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EMA and FDA move closer on inspections

Published on 12/12/11 at 09:46am
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The EMA has issued a joint statement with the FDA

The EMA and US FDA has taken a step closer to mutual recognition of manufacturing site inspections, launching a three-year pilot last week to share work on facility inspections - including those making finished dosage forms - in each other's territories. 

The initiative is set to get underway in the New Year will enable the two authorities to "rely on each other's inspection outcomes rather than carrying out separate inspections in duplicate", said the EMA in a statement.

For the time being it will be used only for facilities located in the US or European Economic Area, and will focus on sites that are already known to the two authorities and have a history of compliance with good manufacturing practice (GMP) following previous inspections.

The move follows the successful completion earlier this year of a two-year pilot inspection programme between the EMA, FDA and Australia's Therapeutic Goods Administration on active pharmaceutical ingredient (API) manufacturing facilities.

The pilot identified 97 sites that were common to all three regions, resulting in the exchange of nearly 100 inspection reports, helping to avoid duplicate inspections. It also allowed the three agencies to carry out joint inspections on nine facilities.

The latest initiative is designed to enable better use of the FDA and EMA's inspection resources, reduce the burden of inspections for medicines manufacturers, and allow the authorities' inspection capacity to be shifted to other, potentially more high-risk regions.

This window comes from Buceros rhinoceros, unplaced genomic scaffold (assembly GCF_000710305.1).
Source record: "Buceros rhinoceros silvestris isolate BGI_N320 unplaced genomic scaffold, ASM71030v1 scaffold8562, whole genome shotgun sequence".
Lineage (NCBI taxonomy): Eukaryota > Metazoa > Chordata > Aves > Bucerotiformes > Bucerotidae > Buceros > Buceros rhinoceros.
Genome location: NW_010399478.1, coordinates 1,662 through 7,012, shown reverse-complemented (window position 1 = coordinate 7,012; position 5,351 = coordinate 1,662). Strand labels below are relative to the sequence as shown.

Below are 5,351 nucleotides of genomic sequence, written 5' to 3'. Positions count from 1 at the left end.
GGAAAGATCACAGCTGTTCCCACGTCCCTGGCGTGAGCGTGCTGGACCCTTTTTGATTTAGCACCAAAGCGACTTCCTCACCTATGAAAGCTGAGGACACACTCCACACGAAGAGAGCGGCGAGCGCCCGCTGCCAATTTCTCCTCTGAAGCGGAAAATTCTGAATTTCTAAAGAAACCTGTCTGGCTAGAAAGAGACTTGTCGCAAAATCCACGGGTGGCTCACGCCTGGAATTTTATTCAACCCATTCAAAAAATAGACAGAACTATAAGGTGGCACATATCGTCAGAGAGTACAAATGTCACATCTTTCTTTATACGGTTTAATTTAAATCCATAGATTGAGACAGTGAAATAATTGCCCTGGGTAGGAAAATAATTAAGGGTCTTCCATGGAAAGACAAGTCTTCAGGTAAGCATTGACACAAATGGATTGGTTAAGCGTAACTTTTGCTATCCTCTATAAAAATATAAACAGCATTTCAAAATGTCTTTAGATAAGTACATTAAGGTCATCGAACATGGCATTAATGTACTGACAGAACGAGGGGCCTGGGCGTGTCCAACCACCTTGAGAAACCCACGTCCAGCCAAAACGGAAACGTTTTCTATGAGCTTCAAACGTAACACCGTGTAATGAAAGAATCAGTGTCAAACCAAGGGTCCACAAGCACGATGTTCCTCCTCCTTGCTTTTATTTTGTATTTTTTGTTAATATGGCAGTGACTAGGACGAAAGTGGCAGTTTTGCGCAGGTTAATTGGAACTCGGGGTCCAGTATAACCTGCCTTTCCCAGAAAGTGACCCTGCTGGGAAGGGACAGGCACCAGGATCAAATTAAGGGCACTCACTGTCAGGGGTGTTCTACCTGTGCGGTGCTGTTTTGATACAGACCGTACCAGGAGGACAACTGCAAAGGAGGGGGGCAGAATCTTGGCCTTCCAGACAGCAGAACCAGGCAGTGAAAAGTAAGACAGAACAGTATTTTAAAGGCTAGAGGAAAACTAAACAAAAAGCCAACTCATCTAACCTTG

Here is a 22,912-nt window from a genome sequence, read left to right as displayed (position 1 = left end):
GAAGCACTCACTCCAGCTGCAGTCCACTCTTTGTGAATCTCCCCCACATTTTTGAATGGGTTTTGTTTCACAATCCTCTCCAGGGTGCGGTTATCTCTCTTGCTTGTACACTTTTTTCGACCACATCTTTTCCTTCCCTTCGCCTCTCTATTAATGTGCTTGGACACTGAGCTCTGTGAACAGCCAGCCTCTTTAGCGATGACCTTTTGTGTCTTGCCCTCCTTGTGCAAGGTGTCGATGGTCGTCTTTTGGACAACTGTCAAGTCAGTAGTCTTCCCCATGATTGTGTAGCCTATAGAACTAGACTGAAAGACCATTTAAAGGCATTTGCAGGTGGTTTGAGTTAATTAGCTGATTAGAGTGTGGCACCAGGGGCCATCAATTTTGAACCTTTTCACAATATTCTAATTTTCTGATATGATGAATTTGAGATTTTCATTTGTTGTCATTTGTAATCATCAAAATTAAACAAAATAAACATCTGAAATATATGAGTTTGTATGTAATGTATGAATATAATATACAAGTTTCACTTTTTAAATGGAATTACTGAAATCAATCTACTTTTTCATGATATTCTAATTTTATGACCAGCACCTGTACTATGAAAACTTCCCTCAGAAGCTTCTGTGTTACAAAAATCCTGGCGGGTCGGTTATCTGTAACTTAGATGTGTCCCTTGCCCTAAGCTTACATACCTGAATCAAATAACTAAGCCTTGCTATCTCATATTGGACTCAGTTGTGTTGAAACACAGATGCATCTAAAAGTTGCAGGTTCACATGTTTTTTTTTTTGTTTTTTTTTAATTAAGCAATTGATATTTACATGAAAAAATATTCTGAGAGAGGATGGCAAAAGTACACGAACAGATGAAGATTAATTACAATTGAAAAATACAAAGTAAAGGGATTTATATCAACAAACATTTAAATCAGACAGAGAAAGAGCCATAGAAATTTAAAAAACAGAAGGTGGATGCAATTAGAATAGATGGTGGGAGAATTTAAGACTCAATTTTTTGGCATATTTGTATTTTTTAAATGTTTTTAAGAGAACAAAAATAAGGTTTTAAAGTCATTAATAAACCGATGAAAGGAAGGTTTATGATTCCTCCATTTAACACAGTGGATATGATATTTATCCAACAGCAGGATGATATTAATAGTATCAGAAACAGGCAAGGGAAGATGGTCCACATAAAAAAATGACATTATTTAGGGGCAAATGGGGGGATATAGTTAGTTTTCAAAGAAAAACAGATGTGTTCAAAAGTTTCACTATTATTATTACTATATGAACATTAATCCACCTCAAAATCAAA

Regulatory agencies are trying to work more closely together on inspections in part to answer criticisms that they are failing to exercise adequate oversight of manufacturing facilities, in the face of a globalisation in the supply chain for pharmaceuticals and their ingredients.

For example, in 2009 the US General Accounting Office published a report indicating that the FDA was able to inspect only a small proportion (11%) of the 3,700-plus overseas facilities supplying APIs and finished drugs to the US market. 

"Pharmaceutical manufacturing has increasingly shifted away from Europe and the US," said the FDA.

In response, the EMA and FDA have developed a joint document to describe a strategy whereby "some GMP inspections of US and EEA manufacturing sites may be deferred or waived based on inspectional findings of the other regulator and if certain other conditions are met.” 

The FDA commented that: "Both the public and the public health agencies will benefit by the resource efficiencies gained."

Phil Taylor 

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